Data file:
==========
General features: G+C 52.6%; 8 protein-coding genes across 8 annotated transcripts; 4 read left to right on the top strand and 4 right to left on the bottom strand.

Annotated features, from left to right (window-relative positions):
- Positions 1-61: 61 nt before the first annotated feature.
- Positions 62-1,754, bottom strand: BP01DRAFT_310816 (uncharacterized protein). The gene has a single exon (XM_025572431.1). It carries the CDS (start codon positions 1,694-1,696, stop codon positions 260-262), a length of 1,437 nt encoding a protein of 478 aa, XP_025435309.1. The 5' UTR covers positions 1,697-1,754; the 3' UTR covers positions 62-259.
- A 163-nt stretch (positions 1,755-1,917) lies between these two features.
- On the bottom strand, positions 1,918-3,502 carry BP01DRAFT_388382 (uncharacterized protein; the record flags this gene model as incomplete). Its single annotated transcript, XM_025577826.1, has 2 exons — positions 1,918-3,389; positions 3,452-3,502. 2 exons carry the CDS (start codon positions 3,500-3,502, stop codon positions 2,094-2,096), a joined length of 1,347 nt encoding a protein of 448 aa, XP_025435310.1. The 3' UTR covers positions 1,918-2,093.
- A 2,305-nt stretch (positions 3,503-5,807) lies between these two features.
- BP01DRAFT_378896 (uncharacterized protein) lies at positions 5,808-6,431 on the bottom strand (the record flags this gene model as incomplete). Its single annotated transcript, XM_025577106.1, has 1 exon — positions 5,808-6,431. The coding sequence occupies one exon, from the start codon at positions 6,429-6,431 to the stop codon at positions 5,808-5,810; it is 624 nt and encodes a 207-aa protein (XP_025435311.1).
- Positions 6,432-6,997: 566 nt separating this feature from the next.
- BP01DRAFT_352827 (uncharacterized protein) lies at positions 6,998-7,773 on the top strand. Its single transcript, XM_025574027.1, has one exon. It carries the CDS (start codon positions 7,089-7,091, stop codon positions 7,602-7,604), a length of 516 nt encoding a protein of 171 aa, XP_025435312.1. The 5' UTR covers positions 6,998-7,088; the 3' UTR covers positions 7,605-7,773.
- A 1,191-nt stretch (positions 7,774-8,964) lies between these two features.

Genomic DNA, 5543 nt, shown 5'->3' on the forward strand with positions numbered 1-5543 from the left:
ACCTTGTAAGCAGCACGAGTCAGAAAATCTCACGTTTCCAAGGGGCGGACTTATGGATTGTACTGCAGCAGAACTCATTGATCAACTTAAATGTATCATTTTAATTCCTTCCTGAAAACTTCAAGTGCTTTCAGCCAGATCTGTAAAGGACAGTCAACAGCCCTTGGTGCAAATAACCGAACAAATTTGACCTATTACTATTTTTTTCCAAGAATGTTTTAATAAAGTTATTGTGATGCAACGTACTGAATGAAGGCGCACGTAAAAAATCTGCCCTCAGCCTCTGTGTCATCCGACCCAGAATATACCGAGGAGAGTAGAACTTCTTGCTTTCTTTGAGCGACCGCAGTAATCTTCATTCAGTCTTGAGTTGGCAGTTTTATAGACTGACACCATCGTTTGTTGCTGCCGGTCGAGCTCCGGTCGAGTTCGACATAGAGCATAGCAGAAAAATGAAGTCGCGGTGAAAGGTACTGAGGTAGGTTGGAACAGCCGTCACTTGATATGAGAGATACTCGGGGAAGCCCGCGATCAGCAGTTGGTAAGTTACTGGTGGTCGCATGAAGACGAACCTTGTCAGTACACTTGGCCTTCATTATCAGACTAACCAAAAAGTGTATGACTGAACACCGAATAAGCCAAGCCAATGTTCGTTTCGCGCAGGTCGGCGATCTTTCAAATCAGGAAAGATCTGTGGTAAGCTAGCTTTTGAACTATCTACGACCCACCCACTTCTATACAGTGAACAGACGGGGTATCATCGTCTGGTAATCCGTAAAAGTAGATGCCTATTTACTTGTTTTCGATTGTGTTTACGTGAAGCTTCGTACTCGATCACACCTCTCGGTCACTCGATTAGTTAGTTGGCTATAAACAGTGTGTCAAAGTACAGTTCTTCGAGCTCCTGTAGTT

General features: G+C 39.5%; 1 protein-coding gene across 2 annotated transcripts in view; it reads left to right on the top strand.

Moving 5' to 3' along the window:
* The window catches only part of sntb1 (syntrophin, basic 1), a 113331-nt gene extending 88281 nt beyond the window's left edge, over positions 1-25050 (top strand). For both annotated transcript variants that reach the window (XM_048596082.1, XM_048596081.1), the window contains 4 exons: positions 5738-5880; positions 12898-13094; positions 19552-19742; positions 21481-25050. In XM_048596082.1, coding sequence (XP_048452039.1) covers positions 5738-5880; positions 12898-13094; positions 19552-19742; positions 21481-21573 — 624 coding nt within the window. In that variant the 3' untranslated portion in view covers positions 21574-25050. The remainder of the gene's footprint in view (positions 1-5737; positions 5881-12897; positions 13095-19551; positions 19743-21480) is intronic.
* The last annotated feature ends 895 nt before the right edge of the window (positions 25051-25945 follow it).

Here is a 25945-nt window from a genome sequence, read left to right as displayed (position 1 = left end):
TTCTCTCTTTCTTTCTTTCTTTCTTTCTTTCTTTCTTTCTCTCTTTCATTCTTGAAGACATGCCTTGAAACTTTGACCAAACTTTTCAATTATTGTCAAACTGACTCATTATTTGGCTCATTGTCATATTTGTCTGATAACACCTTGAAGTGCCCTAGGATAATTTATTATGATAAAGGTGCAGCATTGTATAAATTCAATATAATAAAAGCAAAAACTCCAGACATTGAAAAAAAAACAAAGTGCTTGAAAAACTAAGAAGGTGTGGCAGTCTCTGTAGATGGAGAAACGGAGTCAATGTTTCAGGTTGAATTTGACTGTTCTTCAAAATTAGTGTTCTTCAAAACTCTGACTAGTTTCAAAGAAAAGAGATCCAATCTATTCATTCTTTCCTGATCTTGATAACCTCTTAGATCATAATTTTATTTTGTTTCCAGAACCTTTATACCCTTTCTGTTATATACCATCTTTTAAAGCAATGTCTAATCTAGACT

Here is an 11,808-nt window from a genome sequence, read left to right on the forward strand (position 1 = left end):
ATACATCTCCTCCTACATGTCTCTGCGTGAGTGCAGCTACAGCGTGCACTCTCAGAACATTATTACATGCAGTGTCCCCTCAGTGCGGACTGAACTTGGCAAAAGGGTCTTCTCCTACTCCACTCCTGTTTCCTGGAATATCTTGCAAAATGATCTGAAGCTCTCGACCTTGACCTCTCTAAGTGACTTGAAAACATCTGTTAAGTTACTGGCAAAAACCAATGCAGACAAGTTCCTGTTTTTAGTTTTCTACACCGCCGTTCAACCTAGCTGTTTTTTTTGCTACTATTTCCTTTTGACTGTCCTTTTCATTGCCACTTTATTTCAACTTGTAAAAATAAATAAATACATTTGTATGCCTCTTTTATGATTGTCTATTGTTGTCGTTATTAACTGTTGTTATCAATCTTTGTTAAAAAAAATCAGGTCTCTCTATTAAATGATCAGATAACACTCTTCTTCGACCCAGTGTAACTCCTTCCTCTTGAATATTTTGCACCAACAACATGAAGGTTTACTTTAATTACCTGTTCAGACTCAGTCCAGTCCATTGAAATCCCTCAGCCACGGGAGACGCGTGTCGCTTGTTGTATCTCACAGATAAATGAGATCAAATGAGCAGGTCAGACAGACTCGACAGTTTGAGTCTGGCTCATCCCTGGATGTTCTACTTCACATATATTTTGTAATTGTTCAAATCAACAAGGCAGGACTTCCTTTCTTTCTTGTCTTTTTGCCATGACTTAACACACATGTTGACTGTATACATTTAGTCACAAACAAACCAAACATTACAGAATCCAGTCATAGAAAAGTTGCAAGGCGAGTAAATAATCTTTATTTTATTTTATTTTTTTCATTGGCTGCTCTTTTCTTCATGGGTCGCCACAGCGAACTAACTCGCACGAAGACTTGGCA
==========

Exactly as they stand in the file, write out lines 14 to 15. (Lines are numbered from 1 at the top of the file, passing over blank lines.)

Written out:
General features: G+C 39.5%; 1 protein-coding gene across 2 annotated transcripts in view; it reads left to right on the top strand.

Moving 5' to 3' along the window: